picman2 posted another of his comments sounding like a particularly deranged version of the Stradhoughton Echo's Man O' the Dales, from Keith Waterhouse's sublime novel Billy Liar. (By the way, isn't it a shame that gone are the days when you could carry a novel in your pocket rather than a wheelbarrow?) The natural reaction to which is to engage in a bit of Pythonesque one-upmanship. Unfortunately picman2 leaves one without much further to go, so my effort fell a bit flat:

@picman2 Aye, an' all this were fields when I were a lad. Sigh.

God Save the Queen? Sheer luxury. In my day we had to sing the whole of Advance Australia Fair, even the verses nobody knows. With "Australia's sons" rejoicing - none of this political correctness gone mad. WITH only a bottle of warm milk with yucky skin on top to stop us dehydrating in the blazing sun before we got a chance to deposit 20c in our Commonwealth Bank savings accounts.

It's tragic that today's kids can't enjoy these simple pleasures for fear of council-appointed cyber-predators stalking and killing them for their sausage rolls and frozen Sunnyboys. All they can do is sit at home texting each other as their pants sink lower and lower with ennui. We are failing a generation, and acres of steaming ashphalt is going to waste.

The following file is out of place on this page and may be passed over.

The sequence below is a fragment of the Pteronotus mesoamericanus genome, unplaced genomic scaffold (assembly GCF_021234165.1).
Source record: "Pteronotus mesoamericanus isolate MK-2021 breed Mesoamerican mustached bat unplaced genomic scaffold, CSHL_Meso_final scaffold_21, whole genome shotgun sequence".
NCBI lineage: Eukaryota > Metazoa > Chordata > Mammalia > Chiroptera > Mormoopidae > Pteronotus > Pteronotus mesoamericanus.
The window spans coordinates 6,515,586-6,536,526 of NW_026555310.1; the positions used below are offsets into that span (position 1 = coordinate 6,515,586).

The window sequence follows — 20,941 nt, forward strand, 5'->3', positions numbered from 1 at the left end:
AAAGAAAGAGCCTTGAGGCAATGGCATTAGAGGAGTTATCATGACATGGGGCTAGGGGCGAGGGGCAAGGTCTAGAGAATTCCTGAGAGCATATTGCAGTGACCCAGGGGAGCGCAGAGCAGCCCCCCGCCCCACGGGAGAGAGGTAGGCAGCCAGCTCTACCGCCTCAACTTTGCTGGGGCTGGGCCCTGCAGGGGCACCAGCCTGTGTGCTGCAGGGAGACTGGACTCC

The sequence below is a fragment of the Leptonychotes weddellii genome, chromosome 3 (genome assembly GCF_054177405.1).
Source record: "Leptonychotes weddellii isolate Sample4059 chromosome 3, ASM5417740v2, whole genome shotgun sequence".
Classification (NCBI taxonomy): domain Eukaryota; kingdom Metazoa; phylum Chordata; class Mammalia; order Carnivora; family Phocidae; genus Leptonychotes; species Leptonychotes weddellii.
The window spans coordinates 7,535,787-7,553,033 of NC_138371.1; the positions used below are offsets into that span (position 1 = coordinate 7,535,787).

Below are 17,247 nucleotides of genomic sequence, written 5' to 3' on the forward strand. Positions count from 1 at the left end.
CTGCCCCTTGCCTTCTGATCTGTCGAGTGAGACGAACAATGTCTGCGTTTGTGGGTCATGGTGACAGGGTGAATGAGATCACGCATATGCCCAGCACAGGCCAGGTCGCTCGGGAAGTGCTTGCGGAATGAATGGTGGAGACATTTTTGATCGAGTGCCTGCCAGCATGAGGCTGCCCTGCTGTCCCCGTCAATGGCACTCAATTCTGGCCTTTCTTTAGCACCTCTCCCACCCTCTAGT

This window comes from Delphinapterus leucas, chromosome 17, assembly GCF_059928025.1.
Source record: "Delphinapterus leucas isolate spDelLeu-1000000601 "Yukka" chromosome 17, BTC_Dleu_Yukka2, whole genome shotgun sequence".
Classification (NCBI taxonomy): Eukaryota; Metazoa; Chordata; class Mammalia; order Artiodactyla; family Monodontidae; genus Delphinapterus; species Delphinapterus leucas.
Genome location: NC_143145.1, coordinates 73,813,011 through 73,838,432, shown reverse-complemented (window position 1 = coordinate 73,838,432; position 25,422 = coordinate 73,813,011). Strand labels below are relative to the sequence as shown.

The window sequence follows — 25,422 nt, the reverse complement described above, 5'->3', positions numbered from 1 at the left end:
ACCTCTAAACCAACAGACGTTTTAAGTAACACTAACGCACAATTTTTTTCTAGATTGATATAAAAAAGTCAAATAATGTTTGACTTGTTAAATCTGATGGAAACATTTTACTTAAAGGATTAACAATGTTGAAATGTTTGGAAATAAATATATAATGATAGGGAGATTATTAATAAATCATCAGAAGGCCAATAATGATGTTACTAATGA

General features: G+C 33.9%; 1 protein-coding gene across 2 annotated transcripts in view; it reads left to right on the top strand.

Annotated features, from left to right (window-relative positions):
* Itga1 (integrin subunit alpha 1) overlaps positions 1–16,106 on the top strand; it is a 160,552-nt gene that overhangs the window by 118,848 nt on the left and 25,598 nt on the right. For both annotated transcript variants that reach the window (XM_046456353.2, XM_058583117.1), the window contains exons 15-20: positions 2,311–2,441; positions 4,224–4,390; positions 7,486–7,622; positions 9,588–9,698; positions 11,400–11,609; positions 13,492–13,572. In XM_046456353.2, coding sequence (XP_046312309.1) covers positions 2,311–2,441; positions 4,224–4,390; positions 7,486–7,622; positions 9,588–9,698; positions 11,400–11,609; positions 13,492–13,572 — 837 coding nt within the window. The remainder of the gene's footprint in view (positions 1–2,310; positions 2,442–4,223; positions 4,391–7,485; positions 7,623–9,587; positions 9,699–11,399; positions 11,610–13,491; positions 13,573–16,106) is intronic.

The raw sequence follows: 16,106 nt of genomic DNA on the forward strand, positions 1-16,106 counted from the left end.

So far, so hilarious. But the odd thing is I had another sentence-and-a-bit which was expurgated from the comment as published. From memory it went something like:

Childhood has gone the way of thrashing young backsides with the wooden spoon and washing out insolent mouths with soap and water. It's sad but true.

Now if this portion was excised due to being exceptionally leaden satire I can't imagine why any of the preceeding text was published at all. And it can't have been edited for reasons of concision, as the whole comment is less than half the size of the one it was replying to. Did somebody imagine I was implying picman2 or some other individual enjoys, or at lease endorses, quaintly anachronistic violence against children? As in past occurences of rejected "wit", it appears my faculties of reason are insufficiently baroque to detect the logic at work.

Streaming IS Downloading

Published by Matthew Davidson on Sat, 30/06/2012 - 4:15pm in

The way that this issue is framed, even by people who should know better, is profoundly misleading. These are not "anti-downloading measures". Viewing data from a remote machine without first downloading it would be a very neat trick.

It is therefore nonsensical to ask "Is it okay to download this video without the creator's permission?" in this context. The creator has given you this permission. The question we should ask is "Is it okay for the creator (or some intermediary) to take control of my computer in order to delete some data after I've acquired it perfectly legally?"

AFR Metaphor WTF

Published by Matthew Davidson on Wed, 20/06/2012 - 2:33pm